David, I built two of those towers earlier but didn’t break things apart. Good exercise for sure. I also tried laying thick lines on flat surface.[/quote]

Somewhere in between for tacking, you don’t need to preheat the whole joint when you’re just tacking since you’re not going to lay a bead. I guess I preheat/go easy just enough to not over cook the spot that I tack.

Once you’ve tacked shit can still move, so you manage the movement with technique.

This is where I got that tip: http://www.velocipedesalon.com/forum/f10/more-experienced-brazing-techniques-18650.html

I don’t do the tinning though. This video is also good: https://www.facebook.com/eric.estlund/videos/10206246568503260/

At the tacking stage your miters should be nice and tight if not when you braze it will pull at the gaps. So if you got nice tight miters you tack to get the geometry of the joint fixed-ish so you can braze it freehand.


#4194

Tack on the centerline of the bike so the tacks don’t influence the alignment. Also tack on the side of the tube that will pull the opposite end of the tubing into the joint instead of away from it. So for example at the ST/TT, tack the top side first and it will pull the top tube tighter against the head tube as it cools (for a level-ish top tube).

You don’t need to preheat to do the tack. I usually flux up the inside of the joint and the tack area and flux the rest later when I do fillets. I don’t tin the joint either.

People usually work in quadrants to minimize distortion and balance out the heat. Some people go 12-9, 6-3, 9-6, 3-12 or some other variation of alternating sides. It also lets you reposition the frame so you can work uphill.

I’ve never seen anyone try to influence a joint to get it to pull in a direction. With two small tacks you should be able to do some cold setting assuming your miters aren’t totally wack. Once the fillets are done you can modify the alignment by witch-wanding the tubes.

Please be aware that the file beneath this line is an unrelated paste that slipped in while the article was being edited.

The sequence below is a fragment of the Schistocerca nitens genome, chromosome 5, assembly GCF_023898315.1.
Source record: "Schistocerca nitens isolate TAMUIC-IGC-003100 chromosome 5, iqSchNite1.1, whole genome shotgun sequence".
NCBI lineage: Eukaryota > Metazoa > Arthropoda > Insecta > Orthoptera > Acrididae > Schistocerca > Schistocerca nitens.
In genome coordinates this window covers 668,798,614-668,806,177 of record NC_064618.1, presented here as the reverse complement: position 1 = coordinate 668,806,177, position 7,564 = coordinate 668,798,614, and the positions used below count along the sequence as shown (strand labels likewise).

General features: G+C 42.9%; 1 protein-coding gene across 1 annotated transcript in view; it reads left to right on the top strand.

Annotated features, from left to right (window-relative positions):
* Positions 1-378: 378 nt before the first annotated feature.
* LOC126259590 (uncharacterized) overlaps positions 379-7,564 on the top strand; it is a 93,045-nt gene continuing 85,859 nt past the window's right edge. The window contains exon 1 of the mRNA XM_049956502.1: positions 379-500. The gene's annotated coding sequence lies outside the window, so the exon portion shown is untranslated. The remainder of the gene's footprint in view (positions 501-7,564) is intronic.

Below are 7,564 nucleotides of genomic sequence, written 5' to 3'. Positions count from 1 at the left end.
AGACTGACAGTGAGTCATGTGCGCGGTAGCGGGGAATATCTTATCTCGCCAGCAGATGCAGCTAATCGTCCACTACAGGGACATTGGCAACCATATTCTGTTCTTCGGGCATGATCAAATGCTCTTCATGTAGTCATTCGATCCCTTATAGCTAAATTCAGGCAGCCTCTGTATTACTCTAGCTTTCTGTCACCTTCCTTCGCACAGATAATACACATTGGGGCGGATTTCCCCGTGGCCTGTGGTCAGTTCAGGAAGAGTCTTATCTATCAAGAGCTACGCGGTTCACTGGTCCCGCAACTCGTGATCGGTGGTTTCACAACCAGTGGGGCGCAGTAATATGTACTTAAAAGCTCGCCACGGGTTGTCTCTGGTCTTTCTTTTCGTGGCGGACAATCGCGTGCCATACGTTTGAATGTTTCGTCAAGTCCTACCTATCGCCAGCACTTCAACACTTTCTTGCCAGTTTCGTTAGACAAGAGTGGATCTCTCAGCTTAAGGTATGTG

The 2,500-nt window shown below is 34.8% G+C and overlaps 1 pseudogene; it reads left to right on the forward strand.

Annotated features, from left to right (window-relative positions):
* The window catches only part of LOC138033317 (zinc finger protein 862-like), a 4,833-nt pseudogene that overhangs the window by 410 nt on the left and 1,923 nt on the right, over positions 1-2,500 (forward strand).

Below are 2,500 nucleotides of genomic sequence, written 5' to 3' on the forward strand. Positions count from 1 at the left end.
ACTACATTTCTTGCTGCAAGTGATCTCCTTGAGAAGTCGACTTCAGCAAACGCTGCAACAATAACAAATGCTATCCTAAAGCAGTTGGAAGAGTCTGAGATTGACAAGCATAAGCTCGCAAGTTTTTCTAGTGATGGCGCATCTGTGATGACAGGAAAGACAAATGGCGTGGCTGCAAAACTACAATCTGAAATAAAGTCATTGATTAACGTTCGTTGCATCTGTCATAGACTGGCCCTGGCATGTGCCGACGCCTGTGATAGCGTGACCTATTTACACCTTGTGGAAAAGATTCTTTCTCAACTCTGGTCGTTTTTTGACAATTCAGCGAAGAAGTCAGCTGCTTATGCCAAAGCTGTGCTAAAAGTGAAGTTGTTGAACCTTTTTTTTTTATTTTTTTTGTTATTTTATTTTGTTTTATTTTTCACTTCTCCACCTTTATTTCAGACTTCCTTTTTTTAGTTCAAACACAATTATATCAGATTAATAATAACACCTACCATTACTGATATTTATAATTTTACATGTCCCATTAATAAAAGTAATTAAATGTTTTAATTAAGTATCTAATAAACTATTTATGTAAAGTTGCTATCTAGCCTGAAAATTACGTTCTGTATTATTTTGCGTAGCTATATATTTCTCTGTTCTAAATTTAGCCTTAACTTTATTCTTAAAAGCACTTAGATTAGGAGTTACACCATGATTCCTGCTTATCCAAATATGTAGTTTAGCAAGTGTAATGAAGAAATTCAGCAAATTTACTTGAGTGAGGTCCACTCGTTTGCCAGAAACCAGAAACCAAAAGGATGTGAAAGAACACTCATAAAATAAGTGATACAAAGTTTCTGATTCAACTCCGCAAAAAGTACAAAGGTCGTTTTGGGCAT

#4195

[quote=buffoon]Also, is this a terrible idea? I want to build something with a sloping top tube. The other nova kits have lugs.
http://www.cycle-frames.com/bicycle-frame-tubing/NOVA-OVERSIZE-GRAVEL-CyCX-Tubeset-Includes-Gravel-CX-Fork-Kit-with-Choice-of-DT/TT-BB-Shell-with-Seat-Lug-Dropouts.html[/quote]

Seat tube will need an external sleeve of 1 3/8 x .058 if you don’t want to hate yourself. That means the included collar won’t work, though you could cut off the back of it to use for a binder.

S-bends save you from having to do any bending. They shouldn’t add any real complication.


#4196

Thanks Ross/Marc, that cleared up a lot of things for me.

I think this is enough right now for me to practice/experiment and find my method.

I need to make a better fixture to hold my work and some better abrasives.

Current plan is building the frame ala Marc’s instructable. Probably going to use MDF as a surface plate.


#4197

[quote=drwelby][quote=buffoon]Also, is this a terrible idea? I want to build something with a sloping top tube. The other nova kits have lugs.
http://www.cycle-frames.com/bicycle-frame-tubing/NOVA-OVERSIZE-GRAVEL-CyCX-Tubeset-Includes-Gravel-CX-Fork-Kit-with-Choice-of-DT/TT-BB-Shell-with-Seat-Lug-Dropouts.html[/quote]

Seat tube will need an external sleeve of 1 3/8 x .058 if you don’t want to hate yourself. That means the included collar won’t work, though you could cut off the back of it to use for a binder.

S-bends save you from having to do any bending. They shouldn’t add any real complication.[/quote]

Awesome. I guess I’ll get the kit.

I would add an external sleeve and use an aluminum binder. I was wondering how the included collar is supposed to be used. The included alloy shim is only to allow the use of 27.2 seatpost, and provide no structural support to that joint, correct?


#4198

Yeah, it’s a shim.

If you’re planning to run it with a 30.6 dropper post, you’ll probably have to do a bunch of reaming.


#4199

to build yourself a sweet Soma or All-City, of course

anyway you really don’t want that crudely clamping the hydro dropper post you’re totally gonna use :wink:


#4200

I ended up with a granite surface plate I lucked into on craigslist for cheap but one of many options I considered that is low weight/not space intensive is cast aluminum tooling plate (MIC-6 or other brand name). 3/4" or thicker has just as good flatness as a B grade granite plate. 12"x36" would work well for something like a c-channel bringheli table.

If you need centering cones for making a jig I have some I don’t think I need anymore.